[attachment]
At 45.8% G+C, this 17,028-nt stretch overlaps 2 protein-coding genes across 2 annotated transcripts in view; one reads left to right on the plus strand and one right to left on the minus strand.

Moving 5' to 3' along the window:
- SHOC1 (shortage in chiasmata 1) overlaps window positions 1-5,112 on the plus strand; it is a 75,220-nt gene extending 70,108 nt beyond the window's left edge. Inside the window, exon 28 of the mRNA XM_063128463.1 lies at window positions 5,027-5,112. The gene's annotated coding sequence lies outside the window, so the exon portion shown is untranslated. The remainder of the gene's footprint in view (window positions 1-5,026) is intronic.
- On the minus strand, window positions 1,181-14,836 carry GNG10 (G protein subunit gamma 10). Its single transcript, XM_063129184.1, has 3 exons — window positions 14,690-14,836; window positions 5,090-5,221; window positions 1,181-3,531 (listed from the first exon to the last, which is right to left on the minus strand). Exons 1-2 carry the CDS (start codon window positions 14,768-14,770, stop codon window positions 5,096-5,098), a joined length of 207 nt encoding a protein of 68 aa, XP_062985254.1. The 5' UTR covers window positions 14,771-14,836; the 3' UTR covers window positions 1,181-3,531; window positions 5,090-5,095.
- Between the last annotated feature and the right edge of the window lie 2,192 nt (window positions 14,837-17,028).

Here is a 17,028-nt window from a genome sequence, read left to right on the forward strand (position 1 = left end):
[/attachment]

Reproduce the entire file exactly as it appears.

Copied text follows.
At 45.8% G+C, this 17,028-nt stretch overlaps 2 protein-coding genes across 2 annotated transcripts in view; one reads left to right on the plus strand and one right to left on the minus strand.

Moving 5' to 3' along the window:
- SHOC1 (shortage in chiasmata 1) overlaps window positions 1-5,112 on the plus strand; it is a 75,220-nt gene extending 70,108 nt beyond the window's left edge. Inside the window, exon 28 of the mRNA XM_063128463.1 lies at window positions 5,027-5,112. The gene's annotated coding sequence lies outside the window, so the exon portion shown is untranslated. The remainder of the gene's footprint in view (window positions 1-5,026) is intronic.
- On the minus strand, window positions 1,181-14,836 carry GNG10 (G protein subunit gamma 10). Its single transcript, XM_063129184.1, has 3 exons — window positions 14,690-14,836; window positions 5,090-5,221; window positions 1,181-3,531 (listed from the first exon to the last, which is right to left on the minus strand). Exons 1-2 carry the CDS (start codon window positions 14,768-14,770, stop codon window positions 5,096-5,098), a joined length of 207 nt encoding a protein of 68 aa, XP_062985254.1. The 5' UTR covers window positions 14,771-14,836; the 3' UTR covers window positions 1,181-3,531; window positions 5,090-5,095.
- Between the last annotated feature and the right edge of the window lie 2,192 nt (window positions 14,837-17,028).

Here is a 17,028-nt window from a genome sequence, read left to right on the forward strand (position 1 = left end):